According to Arthur C. Clarke, Ringworld author Larry Niven famously said that “The dinosaurs became extinct because they didn’t have a space program.” Technically, that’s true. If Tyrannosaurs with short-sleeved white dress shirts and Triceratops in moon boots were tracking, cataloging, and making strategies for the trillions of space rocks that may one day head our way, they could still be around.
NASA knows the value of tracking civilization-killers like the one that obliterated the dinos, and today have announced the formal creation of the Planetary Defense Coordination Office (PDCO). How cool does that sound?
While no Armageddon-like threats are or the horizon (as far as we know), incidents like the meteor that blew up over Chelyabinsk, Russia, which injured thousands, proved that our eyes need to be on the skies. (If that meteor hit the ground directly, Chelyabinsk would be gone.) The most pressing objects are the ones that drift close to Earth’s orbits, so-called “Near-Earth Objects” (NEOs). NASA has identified 13,500 NEOs so far — sizes range from harmless to civilization-ending — but there must be thousands upon thousands more. Do they pose a risk? We won’t know until we find them.
According to the press release, the PDCO “will be responsible for supervision of all NASA-funded projects to find and characterize asteroids and comets that pass near Earth’s orbit around the sun.” And if the office does find something worthy of Bruce Willis, it will be responsible for coordinating the appropriate national or international response.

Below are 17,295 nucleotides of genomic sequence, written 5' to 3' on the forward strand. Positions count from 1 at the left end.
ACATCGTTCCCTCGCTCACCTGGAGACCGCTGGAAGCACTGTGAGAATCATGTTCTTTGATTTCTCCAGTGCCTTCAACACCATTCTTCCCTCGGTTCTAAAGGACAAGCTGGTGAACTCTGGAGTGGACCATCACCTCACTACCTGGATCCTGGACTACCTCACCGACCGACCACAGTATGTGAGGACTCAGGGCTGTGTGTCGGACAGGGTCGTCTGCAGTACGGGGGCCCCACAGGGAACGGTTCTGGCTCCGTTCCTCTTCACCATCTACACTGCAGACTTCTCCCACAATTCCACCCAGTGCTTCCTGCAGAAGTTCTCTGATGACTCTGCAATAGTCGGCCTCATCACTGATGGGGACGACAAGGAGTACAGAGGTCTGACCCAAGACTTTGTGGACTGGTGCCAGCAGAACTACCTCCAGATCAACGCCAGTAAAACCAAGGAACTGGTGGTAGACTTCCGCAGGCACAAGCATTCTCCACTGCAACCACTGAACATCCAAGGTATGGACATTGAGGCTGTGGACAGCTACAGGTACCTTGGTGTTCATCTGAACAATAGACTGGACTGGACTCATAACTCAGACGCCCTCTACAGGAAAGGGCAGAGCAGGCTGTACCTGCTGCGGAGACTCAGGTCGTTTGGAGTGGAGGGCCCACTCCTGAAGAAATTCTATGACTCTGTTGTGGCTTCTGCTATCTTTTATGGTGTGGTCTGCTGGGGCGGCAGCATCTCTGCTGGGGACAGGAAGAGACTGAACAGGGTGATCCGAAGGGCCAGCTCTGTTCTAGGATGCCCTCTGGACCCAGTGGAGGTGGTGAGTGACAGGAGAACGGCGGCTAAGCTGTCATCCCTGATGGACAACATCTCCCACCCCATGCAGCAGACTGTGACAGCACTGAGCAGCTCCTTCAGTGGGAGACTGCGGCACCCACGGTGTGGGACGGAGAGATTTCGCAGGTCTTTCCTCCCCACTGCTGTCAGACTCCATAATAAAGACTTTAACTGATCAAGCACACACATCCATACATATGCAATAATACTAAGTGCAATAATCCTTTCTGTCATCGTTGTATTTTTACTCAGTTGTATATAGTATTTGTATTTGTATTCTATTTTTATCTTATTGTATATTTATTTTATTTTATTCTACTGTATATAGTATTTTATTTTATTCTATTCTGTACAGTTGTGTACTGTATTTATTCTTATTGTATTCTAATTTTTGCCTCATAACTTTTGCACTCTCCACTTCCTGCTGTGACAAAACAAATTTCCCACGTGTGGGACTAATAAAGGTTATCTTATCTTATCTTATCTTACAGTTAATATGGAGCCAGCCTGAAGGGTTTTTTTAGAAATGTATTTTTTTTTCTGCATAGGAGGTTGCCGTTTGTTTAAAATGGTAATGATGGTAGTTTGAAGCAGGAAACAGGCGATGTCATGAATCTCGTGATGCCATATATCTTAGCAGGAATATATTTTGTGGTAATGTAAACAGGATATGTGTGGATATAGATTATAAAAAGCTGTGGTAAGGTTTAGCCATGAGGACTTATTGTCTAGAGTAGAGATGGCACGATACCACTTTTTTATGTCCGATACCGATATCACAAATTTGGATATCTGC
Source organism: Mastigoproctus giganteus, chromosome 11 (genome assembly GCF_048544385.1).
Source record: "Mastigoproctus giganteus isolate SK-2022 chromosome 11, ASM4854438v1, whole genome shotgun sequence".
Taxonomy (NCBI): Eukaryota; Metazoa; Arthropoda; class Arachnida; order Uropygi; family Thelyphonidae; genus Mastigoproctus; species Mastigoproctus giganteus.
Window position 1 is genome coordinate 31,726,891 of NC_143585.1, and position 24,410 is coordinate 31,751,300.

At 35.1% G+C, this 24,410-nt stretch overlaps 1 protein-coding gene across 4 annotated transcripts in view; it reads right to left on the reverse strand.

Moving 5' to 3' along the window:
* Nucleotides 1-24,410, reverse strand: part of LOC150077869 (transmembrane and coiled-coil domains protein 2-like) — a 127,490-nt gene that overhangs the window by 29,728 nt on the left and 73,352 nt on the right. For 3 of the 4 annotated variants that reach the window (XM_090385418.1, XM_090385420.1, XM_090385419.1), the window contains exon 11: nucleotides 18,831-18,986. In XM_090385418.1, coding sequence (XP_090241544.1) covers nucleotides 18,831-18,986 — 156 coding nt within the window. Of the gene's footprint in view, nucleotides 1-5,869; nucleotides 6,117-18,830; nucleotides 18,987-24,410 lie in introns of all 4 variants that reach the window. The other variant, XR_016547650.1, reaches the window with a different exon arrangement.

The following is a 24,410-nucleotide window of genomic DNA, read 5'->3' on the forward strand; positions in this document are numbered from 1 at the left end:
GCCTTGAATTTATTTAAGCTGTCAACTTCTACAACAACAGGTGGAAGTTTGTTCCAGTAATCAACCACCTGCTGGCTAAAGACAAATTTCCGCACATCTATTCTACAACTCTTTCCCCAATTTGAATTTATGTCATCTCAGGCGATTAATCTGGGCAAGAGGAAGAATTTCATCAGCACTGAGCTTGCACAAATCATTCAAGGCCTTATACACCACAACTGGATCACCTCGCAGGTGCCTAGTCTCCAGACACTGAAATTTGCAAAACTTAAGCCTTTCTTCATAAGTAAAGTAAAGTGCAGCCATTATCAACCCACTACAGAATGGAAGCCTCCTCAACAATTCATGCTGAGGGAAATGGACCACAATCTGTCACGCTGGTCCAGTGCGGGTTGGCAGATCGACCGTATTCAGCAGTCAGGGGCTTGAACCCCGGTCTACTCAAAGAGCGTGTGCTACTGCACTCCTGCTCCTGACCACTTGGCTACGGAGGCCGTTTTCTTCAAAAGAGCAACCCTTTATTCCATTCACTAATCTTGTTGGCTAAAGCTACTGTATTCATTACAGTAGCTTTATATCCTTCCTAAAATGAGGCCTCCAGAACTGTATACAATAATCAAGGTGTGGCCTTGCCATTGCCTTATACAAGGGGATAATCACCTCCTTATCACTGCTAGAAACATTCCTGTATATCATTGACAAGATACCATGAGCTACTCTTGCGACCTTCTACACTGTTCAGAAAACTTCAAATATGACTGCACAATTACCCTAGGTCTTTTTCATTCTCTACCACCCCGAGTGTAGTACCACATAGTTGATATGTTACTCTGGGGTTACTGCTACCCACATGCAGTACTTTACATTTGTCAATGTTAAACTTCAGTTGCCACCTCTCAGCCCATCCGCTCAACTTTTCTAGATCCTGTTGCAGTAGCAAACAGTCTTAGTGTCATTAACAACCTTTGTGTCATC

Right now, that response is….well, it depends. We haven’t really tested asteroid redirect techniques, though NASA is set to test a tractor beam method in the next decade where the Asteroid Redirect Mission will use a spacecraft’s tiny gravitational tug to change the course of a space rock.
And if there is no way to deflect a dino-killer, the PDCO will at least provide data on impact timing, location, and effects to disaster agencies like FEMA.
Going forward, NASA will be focused on finding NEOs larger than a football field with ground-based telescopes. The most recent NASA budget devotes $50 million to planetary defense, so hopefully the agency can meet its goal of finding 90 percent of these rocks by 2020.
We can categorically say that our space program is better than the dinosaurs’. Let’s hope that when it comes time to test that assertion, we’ll be ready.